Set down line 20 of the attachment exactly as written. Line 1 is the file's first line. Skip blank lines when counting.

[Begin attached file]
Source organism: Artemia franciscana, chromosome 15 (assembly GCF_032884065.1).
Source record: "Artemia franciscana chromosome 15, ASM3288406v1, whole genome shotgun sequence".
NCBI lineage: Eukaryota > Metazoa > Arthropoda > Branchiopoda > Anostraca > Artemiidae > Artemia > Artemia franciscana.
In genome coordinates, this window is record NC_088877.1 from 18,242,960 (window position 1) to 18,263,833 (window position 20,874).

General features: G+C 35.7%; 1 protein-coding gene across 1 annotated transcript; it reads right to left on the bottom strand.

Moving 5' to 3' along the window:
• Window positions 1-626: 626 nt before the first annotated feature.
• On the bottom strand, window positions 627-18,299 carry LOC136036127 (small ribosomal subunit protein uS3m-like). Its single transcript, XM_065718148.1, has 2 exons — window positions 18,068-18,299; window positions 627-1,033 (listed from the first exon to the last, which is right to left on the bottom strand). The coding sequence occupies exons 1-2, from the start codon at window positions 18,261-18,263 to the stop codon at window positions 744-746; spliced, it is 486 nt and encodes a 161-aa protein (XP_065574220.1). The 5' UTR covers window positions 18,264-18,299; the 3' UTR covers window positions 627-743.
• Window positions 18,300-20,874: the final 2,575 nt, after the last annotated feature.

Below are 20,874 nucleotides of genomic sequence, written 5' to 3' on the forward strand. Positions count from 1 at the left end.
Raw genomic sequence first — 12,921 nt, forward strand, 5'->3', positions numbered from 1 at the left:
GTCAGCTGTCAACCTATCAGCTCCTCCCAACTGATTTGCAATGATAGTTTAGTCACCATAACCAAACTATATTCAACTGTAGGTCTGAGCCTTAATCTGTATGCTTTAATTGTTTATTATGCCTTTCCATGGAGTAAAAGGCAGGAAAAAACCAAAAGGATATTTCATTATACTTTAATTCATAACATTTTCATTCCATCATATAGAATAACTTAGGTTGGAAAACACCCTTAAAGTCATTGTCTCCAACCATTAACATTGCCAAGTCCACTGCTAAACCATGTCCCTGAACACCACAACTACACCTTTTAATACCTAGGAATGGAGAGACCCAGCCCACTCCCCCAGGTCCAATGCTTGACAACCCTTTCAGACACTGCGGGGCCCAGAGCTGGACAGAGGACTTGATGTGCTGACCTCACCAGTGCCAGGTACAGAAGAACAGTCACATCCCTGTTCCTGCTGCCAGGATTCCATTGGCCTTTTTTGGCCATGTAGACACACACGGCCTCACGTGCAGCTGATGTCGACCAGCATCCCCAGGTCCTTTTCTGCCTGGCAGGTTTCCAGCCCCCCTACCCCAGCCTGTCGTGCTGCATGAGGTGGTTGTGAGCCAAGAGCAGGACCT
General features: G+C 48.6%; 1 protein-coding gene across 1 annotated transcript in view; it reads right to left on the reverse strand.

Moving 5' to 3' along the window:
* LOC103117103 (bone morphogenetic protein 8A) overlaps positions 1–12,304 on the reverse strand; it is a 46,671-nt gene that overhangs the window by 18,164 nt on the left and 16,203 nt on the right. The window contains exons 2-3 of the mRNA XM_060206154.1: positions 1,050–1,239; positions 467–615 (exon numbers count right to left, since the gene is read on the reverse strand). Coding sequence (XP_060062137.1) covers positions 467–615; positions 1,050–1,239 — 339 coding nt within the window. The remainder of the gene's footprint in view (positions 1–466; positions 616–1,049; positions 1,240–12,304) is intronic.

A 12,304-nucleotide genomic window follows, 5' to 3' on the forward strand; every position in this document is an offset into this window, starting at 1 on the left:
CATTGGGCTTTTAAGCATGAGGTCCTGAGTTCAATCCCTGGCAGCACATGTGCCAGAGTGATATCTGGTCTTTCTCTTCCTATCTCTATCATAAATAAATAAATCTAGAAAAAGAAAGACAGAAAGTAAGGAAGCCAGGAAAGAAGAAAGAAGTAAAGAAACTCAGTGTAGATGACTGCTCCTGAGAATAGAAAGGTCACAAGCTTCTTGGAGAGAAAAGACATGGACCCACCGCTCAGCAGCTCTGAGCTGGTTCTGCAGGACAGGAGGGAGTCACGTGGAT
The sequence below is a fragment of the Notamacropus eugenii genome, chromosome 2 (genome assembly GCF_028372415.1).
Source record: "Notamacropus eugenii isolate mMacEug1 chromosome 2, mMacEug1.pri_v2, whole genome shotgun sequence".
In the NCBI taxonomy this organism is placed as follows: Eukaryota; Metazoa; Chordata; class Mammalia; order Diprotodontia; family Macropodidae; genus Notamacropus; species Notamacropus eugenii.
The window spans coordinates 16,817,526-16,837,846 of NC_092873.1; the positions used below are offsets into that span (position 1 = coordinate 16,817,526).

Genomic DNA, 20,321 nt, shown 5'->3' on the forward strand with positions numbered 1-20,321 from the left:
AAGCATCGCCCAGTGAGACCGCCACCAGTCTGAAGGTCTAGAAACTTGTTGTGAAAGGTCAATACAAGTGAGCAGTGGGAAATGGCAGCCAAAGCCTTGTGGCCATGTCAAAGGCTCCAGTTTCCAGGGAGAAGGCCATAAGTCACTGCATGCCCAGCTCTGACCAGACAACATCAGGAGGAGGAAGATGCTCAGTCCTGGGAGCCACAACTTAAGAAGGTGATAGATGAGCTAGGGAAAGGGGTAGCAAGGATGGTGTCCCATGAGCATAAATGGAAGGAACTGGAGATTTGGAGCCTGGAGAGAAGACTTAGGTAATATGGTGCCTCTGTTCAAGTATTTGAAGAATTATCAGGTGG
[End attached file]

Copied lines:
In the NCBI taxonomy this organism is placed as follows: Eukaryota; Metazoa; Chordata; class Mammalia; order Diprotodontia; family Macropodidae; genus Notamacropus; species Notamacropus eugenii.